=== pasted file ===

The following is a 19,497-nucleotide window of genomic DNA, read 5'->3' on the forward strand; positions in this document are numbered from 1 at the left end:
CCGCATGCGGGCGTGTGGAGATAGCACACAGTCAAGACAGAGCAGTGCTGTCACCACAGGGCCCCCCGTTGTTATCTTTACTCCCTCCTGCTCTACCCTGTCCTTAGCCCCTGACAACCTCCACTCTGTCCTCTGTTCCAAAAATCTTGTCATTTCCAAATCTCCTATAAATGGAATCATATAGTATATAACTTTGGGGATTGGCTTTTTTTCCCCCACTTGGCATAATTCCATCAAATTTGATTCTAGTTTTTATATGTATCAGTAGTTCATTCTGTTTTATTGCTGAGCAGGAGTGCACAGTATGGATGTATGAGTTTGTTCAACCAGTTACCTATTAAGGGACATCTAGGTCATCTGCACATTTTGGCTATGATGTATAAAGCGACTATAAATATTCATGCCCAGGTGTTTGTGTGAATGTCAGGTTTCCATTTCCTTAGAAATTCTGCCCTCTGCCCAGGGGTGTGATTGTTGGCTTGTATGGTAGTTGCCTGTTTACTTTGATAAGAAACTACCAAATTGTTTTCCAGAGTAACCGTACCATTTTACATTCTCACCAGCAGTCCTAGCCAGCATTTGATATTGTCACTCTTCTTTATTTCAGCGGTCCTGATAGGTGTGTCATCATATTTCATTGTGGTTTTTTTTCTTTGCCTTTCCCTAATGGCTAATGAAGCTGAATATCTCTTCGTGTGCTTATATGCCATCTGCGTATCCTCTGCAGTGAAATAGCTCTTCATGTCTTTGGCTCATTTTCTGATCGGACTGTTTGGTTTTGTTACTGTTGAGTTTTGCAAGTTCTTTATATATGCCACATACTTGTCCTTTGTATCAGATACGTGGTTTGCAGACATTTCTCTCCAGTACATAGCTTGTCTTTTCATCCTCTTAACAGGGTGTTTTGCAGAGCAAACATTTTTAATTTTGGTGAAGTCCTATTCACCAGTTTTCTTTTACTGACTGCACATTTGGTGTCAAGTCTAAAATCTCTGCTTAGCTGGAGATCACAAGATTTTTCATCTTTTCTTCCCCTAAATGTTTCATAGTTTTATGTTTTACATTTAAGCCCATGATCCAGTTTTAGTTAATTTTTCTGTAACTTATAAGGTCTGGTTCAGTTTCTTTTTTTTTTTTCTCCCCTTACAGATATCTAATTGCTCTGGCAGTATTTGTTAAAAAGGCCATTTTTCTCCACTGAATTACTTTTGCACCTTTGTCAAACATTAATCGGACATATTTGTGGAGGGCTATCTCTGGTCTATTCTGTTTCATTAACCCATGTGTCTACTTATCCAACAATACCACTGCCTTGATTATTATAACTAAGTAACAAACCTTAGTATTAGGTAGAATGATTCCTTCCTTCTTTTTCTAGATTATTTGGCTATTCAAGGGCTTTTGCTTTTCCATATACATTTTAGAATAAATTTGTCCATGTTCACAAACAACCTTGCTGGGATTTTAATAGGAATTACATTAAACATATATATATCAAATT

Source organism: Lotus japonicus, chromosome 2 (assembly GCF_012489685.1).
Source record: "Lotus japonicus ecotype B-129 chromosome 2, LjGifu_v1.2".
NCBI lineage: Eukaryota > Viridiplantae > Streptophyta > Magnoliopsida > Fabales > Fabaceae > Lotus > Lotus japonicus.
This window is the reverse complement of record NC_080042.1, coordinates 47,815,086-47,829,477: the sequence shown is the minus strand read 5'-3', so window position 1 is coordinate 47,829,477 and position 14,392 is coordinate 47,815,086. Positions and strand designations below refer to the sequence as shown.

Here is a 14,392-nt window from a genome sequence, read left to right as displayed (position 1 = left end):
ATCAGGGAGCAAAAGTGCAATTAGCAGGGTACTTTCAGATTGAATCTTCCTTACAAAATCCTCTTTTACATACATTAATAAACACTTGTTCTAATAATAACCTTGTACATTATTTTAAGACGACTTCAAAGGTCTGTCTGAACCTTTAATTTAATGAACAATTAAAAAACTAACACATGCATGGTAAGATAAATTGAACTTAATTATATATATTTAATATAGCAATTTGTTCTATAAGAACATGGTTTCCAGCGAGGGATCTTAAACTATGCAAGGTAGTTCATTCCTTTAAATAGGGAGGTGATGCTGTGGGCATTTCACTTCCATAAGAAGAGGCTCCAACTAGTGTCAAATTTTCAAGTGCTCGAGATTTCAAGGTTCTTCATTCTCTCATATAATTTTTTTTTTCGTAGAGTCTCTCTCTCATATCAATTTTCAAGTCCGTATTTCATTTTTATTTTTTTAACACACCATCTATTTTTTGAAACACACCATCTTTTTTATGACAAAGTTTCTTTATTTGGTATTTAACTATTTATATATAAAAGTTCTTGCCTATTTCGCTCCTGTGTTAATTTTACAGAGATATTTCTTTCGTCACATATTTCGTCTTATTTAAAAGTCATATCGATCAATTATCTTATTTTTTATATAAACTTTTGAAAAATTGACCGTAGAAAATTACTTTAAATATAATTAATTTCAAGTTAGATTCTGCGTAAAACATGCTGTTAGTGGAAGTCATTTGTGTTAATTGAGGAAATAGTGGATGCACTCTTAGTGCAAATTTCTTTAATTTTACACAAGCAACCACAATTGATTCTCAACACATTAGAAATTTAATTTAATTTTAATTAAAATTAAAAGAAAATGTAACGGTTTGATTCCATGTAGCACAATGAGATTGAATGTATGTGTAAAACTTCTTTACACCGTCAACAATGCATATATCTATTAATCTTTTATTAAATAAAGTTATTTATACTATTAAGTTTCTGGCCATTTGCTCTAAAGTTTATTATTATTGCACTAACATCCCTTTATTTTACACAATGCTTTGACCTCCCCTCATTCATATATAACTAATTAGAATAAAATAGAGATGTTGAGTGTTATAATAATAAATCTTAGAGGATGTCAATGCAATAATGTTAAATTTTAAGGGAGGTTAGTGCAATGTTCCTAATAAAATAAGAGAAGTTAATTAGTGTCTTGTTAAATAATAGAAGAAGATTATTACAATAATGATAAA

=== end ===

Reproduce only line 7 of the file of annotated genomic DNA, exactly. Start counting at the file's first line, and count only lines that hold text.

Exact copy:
Here is a 14,392-nt window from a genome sequence, read left to right as displayed (position 1 = left end):